Rapier missile

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Rapier is a British surface-to-air missile developed for the British Army and Royal Air Force. Entering service in 1971, it eventually replaced all other anti-aircraft weapons in Army service; guns for low-altitude targets, and the English Electric Thunderbird[1] , used against longer-range and higher-altitude targets. As the expected air threat moved from medium-altitude strategic missions to low-altitude strikes, the fast reaction time and high maneuverability of the Rapier made it more formidable than either of these weapons, replacing most of them by 1977. It remains the UK's primary air-defence weapon after almost 35 years of service, and is expected to serve until 2020.

Contents

History

Rapier began development in 1961 as the a private venture at British Aircraft Corporation (BAC) known as "Sightline".[2] The project was to combat supersonic, low level, high manoeuvrability craft, eschewing any attempt at automated guidance in favor of a purely optical system. The optical system ensured high accuracy, so it was developed with the intent of directly hitting its target, reducing the size of the warhead required to guarantee a kill, and eliminating the need for a proximity fuse. BAC joked that the system was a "hit-ile", as opposed to a "miss-ile".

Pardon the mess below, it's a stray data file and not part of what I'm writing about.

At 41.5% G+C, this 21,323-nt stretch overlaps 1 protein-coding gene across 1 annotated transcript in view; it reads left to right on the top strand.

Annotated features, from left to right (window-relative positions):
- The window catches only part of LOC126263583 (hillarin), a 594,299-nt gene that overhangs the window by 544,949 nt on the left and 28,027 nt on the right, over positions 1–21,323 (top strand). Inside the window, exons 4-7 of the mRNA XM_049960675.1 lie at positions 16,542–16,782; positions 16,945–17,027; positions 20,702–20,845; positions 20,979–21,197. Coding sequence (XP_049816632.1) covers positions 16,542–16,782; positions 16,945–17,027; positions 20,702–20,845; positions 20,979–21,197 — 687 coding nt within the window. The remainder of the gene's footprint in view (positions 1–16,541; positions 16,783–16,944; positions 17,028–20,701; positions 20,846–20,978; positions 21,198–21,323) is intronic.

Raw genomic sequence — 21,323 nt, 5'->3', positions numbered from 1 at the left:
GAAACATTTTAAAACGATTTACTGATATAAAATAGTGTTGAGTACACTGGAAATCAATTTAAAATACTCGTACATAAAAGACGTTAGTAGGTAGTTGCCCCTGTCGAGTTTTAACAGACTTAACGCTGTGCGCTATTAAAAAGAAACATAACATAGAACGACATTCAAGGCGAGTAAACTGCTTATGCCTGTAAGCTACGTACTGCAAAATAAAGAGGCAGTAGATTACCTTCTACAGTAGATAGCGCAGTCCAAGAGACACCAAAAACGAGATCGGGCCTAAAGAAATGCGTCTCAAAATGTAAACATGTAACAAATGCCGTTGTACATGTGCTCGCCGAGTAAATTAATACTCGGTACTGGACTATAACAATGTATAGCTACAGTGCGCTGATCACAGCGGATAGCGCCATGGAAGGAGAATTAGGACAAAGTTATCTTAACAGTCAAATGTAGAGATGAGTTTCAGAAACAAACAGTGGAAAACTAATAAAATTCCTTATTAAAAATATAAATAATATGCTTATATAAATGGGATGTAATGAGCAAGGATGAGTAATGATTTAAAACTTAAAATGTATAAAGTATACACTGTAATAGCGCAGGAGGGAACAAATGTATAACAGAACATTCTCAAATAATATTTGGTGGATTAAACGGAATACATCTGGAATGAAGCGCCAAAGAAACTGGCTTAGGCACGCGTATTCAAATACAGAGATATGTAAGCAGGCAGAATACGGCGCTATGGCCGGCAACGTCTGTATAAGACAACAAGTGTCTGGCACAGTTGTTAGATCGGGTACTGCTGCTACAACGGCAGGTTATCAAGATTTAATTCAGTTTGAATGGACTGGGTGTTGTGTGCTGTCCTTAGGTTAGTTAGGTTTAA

At the time the British Army was planning on purchasing the advanced American MIM-46 Mauler system for its air-defence needs. When Mauler ran into problems in 1963, the Ministry of Defence issued requirement ET.316 and started funding Sightline as a backup in case Mauler did not deliver. That eventuality came to pass, and ET.316 was completely developed as "Rapier", with the first test firings of the missile taking place in 1966.[2] Complete systems were tested in 1968, which led to a production contract issued in 1969. The system entered service in 1971 with the British Army, and 1974 with the Royal Air Force Regiment.

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